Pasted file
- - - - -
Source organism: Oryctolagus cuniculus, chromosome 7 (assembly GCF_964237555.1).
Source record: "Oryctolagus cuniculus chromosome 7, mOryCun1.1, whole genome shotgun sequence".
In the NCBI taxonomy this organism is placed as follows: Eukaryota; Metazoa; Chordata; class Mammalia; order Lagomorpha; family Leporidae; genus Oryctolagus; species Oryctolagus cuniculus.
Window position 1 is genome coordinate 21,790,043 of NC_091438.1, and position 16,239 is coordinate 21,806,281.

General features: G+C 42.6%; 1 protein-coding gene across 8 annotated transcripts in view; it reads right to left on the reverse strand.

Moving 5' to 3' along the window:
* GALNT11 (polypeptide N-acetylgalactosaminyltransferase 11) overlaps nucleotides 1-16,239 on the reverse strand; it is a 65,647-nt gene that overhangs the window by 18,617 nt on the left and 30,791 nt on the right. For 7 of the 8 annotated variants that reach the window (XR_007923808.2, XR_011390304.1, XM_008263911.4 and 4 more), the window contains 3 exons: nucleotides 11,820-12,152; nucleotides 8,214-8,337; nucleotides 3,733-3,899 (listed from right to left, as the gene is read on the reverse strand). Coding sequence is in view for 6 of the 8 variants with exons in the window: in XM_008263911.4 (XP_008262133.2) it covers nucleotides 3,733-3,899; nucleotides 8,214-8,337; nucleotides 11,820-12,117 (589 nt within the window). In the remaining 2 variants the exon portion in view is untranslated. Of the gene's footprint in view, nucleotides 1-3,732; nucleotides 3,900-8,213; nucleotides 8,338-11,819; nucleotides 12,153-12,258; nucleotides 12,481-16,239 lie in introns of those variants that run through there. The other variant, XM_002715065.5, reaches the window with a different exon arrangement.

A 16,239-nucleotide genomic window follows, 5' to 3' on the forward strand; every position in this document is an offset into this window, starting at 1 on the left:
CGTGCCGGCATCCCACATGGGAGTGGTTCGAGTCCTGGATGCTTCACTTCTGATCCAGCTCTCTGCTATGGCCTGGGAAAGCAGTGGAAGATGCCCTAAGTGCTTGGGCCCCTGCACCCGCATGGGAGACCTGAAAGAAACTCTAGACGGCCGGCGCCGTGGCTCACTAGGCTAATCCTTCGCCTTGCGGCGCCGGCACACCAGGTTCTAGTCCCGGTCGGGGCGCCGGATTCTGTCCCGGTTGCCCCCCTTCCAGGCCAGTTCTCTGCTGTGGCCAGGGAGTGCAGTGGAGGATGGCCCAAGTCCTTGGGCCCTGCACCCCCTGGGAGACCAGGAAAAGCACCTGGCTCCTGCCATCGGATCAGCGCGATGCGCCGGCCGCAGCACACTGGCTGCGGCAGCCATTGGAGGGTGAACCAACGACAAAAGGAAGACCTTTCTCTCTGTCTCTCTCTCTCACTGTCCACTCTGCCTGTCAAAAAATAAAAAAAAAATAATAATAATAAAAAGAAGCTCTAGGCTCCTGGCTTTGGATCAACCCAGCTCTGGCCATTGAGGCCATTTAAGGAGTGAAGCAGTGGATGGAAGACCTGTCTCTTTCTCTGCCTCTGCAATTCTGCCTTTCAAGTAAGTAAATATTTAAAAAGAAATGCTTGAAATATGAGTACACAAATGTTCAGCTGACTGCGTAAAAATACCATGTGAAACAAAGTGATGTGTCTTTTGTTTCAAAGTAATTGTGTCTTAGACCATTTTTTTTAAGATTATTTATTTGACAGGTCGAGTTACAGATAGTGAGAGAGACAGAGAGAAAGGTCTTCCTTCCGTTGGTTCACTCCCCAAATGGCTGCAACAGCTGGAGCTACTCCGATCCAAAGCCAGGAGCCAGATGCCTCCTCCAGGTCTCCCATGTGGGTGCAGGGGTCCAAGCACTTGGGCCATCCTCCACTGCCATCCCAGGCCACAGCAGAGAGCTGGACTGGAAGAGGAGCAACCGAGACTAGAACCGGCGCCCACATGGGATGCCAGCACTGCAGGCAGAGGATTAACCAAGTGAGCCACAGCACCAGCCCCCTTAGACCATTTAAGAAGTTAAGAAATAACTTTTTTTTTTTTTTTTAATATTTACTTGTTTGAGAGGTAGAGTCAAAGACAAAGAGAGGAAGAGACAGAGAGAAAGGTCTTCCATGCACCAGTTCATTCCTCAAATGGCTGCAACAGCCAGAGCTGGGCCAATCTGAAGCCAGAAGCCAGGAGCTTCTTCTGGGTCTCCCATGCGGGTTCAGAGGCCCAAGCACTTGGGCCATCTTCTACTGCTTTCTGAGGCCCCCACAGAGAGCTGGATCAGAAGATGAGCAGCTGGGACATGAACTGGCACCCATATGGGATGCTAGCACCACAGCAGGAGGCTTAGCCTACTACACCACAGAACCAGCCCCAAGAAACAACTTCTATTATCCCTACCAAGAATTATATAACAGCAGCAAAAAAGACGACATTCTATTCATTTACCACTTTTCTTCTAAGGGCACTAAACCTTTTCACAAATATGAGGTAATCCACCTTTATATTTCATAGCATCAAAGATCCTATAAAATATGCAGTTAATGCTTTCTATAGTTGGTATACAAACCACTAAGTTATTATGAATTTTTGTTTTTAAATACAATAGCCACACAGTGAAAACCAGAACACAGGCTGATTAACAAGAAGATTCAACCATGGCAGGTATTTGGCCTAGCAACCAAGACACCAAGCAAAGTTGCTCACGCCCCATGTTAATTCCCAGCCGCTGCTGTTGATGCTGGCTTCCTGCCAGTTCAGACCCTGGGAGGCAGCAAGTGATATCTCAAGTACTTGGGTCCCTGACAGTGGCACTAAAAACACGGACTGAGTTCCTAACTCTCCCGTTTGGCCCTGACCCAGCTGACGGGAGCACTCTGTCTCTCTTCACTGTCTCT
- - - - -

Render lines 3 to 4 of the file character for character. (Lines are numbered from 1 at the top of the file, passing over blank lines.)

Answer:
In the NCBI taxonomy this organism is placed as follows: Eukaryota; Metazoa; Chordata; class Mammalia; order Lagomorpha; family Leporidae; genus Oryctolagus; species Oryctolagus cuniculus.
Window position 1 is genome coordinate 21,790,043 of NC_091438.1, and position 16,239 is coordinate 21,806,281.